Parting Ways with ‘The Walking Dead’

As one of our daughters made her way through her degree program at Mizzou, my wife and I found ourselves increasingly mystified by the “Walking Dead” watch parties she attended. These much-anticipated events were such a priority for her that competing calendar items were nearly always declined. Initially, the idea of a show dedicated to post-apocalypse, flesh-eating zombies held little in the way of appeal for either of us, but at long last building another bridge with our daughter trumped our desire to stay within our comfortable No-Zombies Safety Zone.

Rick Grimes, Lawman

Rick Grimes, Lawman

And so we dove in, quickly became hooked, and began exchanging some fun, often-bizarre text messages with Mary.

While we watched and actually enjoyed the first several seasons of this popular series, Season 6 was a tiresome disaster and we agreed to call it quits. Over the course of the most recent episodes, it became all too clear that the show’s creative team had begun to needlessly dwell on depravity and forgotten that human beings are unable to survive without a larger sense of hope, a bigger narrative, something “just over there on the horizon” which calls the human heart away from selfishness and mere survival.

In the early seasons, we gladly cheered on Rick Grimes and his band of survivors as they sought to bring safety, order, law and plain-old human decency to a world gone mad. Now that the surviving members of the first few seasons have themselves descended into lawless savagery, the series seems to have lost its moral compass altogether and, with it, any vision or hope of a prosperous, law-based civilization rising from the ashes.

Perhaps we were asking too much of what is, after all, just a series designed to entertain? Yeah, maybe.

Same Posture, Different Motives

Same Posture, Different Motives

Still, the very best filmmaking contains within it seeds of truth that strike a chord deep within every human soul. Artists and musicians are often able to articulate truths that leave our best theologians tongue-tied; it seems they often put their finger on what has gone wrong with humanity long before the scholars and scientists. Assuming that artists (Christian or otherwise) serve as heralds of truth, then perhaps tossing aside mankind’s indwelling and inexplicable desire to “tend the garden” as an unimportant plot point is unwise.

Why do we human beings relentlessly pursue the notion of an earthly utopia, whether personal or corporate, either in spirit or perhaps even in our chosen vocation? If you stop to think about it, the pursuit of an unseen ideal really makes no sense at all; where does the utopian ideal come from in the first place? In the entire glorious/miserable history of planet Earth, the true utopian society has never once existed, nor does its emergence seem even remotely likely apart from Divine Intervention. History has clearly taught us that even the most noble-minded among us is unfit to lead for very long; corruption, power struggles, decay and death corrode even the best of our intentions.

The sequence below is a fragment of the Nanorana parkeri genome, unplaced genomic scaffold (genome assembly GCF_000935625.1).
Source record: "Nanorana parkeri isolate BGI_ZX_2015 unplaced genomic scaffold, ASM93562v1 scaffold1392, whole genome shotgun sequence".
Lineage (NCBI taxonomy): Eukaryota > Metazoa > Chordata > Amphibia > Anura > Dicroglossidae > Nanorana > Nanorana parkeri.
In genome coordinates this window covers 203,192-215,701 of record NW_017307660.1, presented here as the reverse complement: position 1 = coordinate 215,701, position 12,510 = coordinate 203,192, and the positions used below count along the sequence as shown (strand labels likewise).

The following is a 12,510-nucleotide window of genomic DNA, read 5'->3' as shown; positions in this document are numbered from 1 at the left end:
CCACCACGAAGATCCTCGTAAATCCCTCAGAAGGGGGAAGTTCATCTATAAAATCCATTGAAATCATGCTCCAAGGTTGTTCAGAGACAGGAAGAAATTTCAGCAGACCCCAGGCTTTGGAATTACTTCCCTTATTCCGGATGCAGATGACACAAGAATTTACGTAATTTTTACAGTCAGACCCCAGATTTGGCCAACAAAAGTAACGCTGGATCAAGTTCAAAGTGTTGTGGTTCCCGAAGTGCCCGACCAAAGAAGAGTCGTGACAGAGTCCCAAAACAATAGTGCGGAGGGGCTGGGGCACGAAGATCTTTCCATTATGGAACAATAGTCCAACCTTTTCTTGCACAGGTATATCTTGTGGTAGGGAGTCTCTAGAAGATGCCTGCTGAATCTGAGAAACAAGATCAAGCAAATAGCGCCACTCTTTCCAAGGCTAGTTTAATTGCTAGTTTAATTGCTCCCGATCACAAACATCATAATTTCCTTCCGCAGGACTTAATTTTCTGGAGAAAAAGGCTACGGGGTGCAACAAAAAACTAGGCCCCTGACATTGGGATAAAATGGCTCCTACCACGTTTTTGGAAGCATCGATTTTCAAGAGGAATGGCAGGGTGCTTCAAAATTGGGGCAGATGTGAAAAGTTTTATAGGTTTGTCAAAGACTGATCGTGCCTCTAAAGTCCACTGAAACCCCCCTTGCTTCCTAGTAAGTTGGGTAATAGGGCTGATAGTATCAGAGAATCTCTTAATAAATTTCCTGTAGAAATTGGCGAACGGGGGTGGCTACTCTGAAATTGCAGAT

So why do we stubbornly labor to build anything of value in a world that we know will one day be reduced to cosmic ash?

As far as I am aware, the high school teacher who taught my Utopian Literature class (circa 1978) was not a Christian, nor tied to any other faith tradition. He may have been, but I doubt it; reaching back almost 40 years, I can still vividly recall his kind, jovial, yet thoroughly-pessimistic posture toward just about everything as we worked our way through Plato’s Republic, We by Yevgeny Zamyatin, multiple works by Kurt Vonnegut and several other dystopian authors. In short, this teacher’s personal beliefs were clearly manfested through the course syllabus: “We are a people without hope.”

Even though this was just about the only class I had any interest in (or attended, for that matter) I never really connected with my instructor’s cynicism at a heart level. As a teen, I adopted his world-weary, seen-it-all-before posture as an outer personality garment, but that was merely for the sake of embracing my chosen high school identity. Youthful foolishness aside, my soul simply never accepted the idea that every society is doomed to destruction. And yet, I had no way to explain why my heart rebelled against the idea that there never would be a society where justice prevailed, all human life was treasured and everyone had whatever he or she needed in the way of protection and provision.

After rejecting a poorly-painted caricature of the Christian faith as a young man – i.e. “Christians are expected to follow this set of rules” – I spent 20 years adrift on my own, entirely mystified that an inner ache to pursue redemption and restoration never left me. Now, of course, I know why that longing persisted: “If I find in myself desires which nothing in this world can satisfy, the only logical explanation is that I was made for another world.” (C.S. Lewis, Mere Christianity)

Genesis 2:15 (ESV)
The Lord God took the man and put him in the garden of Eden to work it and keep it.

Ecclesiastes 3:9-13